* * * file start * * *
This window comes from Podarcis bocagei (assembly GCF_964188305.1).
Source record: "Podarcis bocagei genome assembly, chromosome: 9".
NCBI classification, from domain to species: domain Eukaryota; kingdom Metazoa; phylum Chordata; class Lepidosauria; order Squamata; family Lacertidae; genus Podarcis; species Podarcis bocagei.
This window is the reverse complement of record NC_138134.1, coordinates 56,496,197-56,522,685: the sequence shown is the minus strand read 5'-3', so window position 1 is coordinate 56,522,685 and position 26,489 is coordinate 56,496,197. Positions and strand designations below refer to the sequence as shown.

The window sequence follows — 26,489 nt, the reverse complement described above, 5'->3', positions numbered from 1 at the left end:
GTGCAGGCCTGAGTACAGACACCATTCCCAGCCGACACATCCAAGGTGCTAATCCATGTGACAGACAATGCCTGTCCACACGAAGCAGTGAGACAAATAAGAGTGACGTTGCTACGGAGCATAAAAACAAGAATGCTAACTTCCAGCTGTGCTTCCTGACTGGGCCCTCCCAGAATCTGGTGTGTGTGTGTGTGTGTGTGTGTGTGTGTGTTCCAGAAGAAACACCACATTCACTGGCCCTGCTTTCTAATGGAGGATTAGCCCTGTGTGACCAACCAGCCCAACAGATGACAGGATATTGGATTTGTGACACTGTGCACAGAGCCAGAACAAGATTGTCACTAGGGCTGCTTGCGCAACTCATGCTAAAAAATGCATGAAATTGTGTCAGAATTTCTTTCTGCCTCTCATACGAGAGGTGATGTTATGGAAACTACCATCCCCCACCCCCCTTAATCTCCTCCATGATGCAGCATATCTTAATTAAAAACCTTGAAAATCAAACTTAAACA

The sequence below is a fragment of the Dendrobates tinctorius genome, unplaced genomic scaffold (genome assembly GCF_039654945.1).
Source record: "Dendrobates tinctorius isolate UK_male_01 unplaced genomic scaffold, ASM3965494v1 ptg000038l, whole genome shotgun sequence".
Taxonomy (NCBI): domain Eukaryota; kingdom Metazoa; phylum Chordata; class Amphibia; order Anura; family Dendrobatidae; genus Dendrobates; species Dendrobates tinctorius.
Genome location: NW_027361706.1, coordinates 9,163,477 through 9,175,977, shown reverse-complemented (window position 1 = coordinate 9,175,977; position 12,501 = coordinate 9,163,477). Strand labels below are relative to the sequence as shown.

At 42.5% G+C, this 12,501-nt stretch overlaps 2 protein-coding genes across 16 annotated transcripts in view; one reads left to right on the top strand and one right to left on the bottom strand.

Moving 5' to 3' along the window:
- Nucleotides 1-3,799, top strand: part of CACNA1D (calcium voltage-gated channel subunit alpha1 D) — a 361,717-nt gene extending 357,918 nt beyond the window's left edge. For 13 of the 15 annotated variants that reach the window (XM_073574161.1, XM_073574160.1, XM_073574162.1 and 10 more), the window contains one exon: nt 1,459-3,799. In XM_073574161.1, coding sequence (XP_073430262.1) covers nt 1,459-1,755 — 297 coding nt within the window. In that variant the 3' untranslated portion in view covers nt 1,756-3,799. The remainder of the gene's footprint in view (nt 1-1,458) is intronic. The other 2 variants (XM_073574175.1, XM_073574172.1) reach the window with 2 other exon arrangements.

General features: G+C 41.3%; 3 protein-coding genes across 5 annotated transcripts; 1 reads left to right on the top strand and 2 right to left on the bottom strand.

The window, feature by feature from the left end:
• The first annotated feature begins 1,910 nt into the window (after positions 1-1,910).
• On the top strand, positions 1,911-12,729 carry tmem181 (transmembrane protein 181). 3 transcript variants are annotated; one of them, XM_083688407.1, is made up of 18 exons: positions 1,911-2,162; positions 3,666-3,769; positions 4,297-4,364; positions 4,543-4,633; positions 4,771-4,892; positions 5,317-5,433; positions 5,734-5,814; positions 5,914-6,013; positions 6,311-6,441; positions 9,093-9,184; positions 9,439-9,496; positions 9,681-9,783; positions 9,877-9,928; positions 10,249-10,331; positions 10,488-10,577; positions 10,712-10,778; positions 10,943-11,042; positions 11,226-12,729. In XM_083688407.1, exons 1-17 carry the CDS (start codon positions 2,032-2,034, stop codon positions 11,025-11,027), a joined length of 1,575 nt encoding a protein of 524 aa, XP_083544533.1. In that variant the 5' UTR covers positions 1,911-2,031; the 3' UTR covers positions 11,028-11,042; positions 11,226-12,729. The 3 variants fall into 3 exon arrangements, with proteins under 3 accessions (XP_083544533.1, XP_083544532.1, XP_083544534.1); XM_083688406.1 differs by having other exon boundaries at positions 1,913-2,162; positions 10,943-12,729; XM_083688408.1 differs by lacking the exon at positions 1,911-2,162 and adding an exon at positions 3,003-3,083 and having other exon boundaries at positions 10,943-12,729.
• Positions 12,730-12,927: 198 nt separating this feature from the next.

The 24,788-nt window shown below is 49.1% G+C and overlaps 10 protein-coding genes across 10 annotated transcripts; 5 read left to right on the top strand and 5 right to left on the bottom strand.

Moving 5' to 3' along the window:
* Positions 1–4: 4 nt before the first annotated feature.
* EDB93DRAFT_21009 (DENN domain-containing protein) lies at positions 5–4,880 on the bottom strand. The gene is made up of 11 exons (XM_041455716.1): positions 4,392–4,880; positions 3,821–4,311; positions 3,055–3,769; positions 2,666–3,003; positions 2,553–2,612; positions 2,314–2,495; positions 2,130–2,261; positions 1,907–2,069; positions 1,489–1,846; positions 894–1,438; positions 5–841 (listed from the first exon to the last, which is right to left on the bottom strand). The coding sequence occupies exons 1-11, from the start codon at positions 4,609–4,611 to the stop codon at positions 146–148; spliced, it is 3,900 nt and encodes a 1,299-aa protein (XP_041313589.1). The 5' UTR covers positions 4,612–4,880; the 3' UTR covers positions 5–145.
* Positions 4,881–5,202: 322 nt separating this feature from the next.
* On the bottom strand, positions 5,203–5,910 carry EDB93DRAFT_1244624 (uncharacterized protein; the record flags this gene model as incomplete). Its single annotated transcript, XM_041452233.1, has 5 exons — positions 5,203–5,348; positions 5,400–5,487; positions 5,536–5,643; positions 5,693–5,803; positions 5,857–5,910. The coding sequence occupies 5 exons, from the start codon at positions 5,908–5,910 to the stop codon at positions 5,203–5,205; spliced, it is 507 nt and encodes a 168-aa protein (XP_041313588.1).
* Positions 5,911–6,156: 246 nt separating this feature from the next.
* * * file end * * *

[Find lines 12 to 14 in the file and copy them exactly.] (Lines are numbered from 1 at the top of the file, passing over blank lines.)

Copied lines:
Moving 5' to 3' along the window:
- Nucleotides 1-3,799, top strand: part of CACNA1D (calcium voltage-gated channel subunit alpha1 D) — a 361,717-nt gene extending 357,918 nt beyond the window's left edge. For 13 of the 15 annotated variants that reach the window (XM_073574161.1, XM_073574160.1, XM_073574162.1 and 10 more), the window contains one exon: nt 1,459-3,799. In XM_073574161.1, coding sequence (XP_073430262.1) covers nt 1,459-1,755 — 297 coding nt within the window. In that variant the 3' untranslated portion in view covers nt 1,756-3,799. The remainder of the gene's footprint in view (nt 1-1,458) is intronic. The other 2 variants (XM_073574175.1, XM_073574172.1) reach the window with 2 other exon arrangements.

General features: G+C 41.3%; 3 protein-coding genes across 5 annotated transcripts; 1 reads left to right on the top strand and 2 right to left on the bottom strand.